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SummaryJak and Daxter: One Silent Hero, One Loud Mouthed Son of a...who we love.
The GoodFor years I held off buying a PS2, for many different reasons; chief among them being that I already owned a Gamecube and an Xbox, and most of the the time if a game appeared on all three systems it was superior on the Xbox or Cube. However, there was still that cursed "exclusive" game that I wanted to play on the PS2. One of them that I wanted to play was the Jak and Daxter Trilogy, and so one week while a friend of mine was out of town, I "borrowed" his PS2 and went out and picked up a copy of Jak and Daxter: The Precursor Legacy.
Jak and Daxter is simply a platform game, but one that elevates the genre from where it had languished post-Super Mario 64. The game stars Jak, some weird Elfish guy who never talks, and Daxter, a little furry sidekick thing that never shuts up. The goal of the game is to run around platforming while collecting Precursor Orbs (cash), Power Cells (power), and Eco (the game's version of magic, which comes in many different flavors). The game does include a villainous duo who you must defeat at the end of the game.
One of the first things you will notice in the game is that Jak is essentially Crash Bandicoot v 2.0. Many of his moves are the same, and he just controls and feels like the same character. This is not really that surprising considering both games were developed by Naughty Dog.
Without a doubt, Daxter is one of the best sidekicks ever. He is essentially the voice of the game, providing many hilarious one liners and comedic acts. While he is not actually a playable character, and never once pulls his own weight in the game, he still steals the show.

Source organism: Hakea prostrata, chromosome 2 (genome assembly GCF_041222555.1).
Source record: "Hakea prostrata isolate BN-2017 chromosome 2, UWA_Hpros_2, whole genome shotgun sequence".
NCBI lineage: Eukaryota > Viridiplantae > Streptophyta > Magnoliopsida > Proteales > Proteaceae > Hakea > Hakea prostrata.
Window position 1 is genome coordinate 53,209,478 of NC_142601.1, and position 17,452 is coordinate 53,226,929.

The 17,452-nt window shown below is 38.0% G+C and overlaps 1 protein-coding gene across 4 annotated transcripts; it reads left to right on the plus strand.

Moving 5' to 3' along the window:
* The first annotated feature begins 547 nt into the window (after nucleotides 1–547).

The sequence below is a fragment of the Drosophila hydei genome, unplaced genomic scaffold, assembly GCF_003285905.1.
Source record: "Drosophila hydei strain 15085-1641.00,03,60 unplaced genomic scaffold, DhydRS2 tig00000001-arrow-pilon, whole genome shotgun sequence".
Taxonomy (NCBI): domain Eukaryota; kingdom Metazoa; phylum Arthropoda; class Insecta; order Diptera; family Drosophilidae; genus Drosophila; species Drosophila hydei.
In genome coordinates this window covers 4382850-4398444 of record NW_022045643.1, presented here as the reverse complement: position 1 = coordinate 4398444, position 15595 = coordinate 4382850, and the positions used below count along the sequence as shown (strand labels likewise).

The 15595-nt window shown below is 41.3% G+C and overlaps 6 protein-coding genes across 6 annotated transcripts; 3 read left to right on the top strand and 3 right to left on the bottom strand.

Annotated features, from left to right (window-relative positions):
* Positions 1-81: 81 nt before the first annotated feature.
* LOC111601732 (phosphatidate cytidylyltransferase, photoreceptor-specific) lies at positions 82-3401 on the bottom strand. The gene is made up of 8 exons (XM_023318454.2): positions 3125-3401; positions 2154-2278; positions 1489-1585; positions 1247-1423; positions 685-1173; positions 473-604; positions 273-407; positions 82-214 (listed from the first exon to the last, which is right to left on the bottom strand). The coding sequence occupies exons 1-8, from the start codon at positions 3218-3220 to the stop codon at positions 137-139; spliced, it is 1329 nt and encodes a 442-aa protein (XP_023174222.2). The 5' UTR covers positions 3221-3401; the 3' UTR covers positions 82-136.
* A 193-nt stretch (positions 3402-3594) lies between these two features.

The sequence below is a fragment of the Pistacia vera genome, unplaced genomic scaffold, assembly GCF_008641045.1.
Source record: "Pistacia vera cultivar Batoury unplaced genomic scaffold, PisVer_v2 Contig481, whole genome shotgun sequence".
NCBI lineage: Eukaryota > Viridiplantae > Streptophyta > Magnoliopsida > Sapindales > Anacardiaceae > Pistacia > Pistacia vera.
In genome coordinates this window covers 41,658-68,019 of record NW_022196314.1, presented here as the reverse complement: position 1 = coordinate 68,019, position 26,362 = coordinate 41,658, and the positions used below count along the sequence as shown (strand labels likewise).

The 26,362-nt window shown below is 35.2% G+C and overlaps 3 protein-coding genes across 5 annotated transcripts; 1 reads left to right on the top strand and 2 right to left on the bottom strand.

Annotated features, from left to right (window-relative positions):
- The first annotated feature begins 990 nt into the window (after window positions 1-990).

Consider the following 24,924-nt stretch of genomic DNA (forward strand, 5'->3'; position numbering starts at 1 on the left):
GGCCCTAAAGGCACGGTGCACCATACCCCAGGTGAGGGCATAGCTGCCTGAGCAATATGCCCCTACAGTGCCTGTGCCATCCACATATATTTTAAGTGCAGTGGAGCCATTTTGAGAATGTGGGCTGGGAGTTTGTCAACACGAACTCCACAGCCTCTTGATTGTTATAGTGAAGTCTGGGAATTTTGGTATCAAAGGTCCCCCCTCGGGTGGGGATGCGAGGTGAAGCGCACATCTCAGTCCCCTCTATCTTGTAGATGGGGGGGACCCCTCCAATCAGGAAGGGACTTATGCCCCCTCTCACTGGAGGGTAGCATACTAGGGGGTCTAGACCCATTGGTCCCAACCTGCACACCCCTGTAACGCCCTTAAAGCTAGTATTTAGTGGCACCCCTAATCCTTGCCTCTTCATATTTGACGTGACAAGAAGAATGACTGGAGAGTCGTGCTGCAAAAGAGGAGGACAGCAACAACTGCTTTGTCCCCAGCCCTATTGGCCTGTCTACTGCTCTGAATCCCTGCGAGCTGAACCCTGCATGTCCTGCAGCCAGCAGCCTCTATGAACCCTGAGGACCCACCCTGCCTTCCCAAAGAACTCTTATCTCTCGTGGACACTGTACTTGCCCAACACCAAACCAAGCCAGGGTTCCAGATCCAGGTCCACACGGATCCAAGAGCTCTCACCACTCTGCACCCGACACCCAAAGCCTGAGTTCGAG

The graphics are amazing, especially for being an early generation PS2 game. Cutscenes are all well done, as well as well scripted and voice acted. Daxter in particular is memorable once again. There is however no actual story progression that does not involve cutscenes in the game, unless you count someone telling you to go somewhere after you complete an objective.
Boss fights are pretty easy as most of them follow the simple pattern attack style. The end boss is especially interesting, composed of multiple stages. The game also rewards you with a secret ending...two in fact, if you can manage to collect everything in the game (which is extremely tough...when I finished the game, I was hovering around the 87% mark).
The music is also pretty excellent. While it's not something you will want a cd of, it nevertheless fits the game perfectly.
The BadWhile the controlling Jak is universally excellent, one minor gripe I had was that he doesn't recover fast enough between attacks. I lost much health because I'd attack, and before I could respond again I'd be nailed by an enemy.
Don't you hate it when it seems every single other platformer game out there has to mess with the camera controls? One game you have to move the controller to the right to turn the camera left, other games it is reversed, etc. While this is only a minor nuisance, it does get annoying if you jump back and forth between games, and find yourself wrestling with the camera because it just won't pan like you want it to.
The difficulty level of the game raises some questions too. While I mentioned above the boss fights, there is still some difficulty with just the typical platforming parts, mainly due to the camera or the ineptness of the person playing the game.
Oh, and have I ever mentioned how much I hate ice levels? It is incredibly difficult to fight or land on ledges that are covered in ice; you are constantly sliding everywhere, including off the map! Ice levels brings up another interesting disappointment with this game: level design. Some of the levels are superb; some, such as the ice level, seem to be designed to confuse the heck out of you. The game tells you to go find something, but the levels are designed in such a way that you end up walking in circles because you can't find your way around.
Yet overall, there really is nothing "wrong" with the game.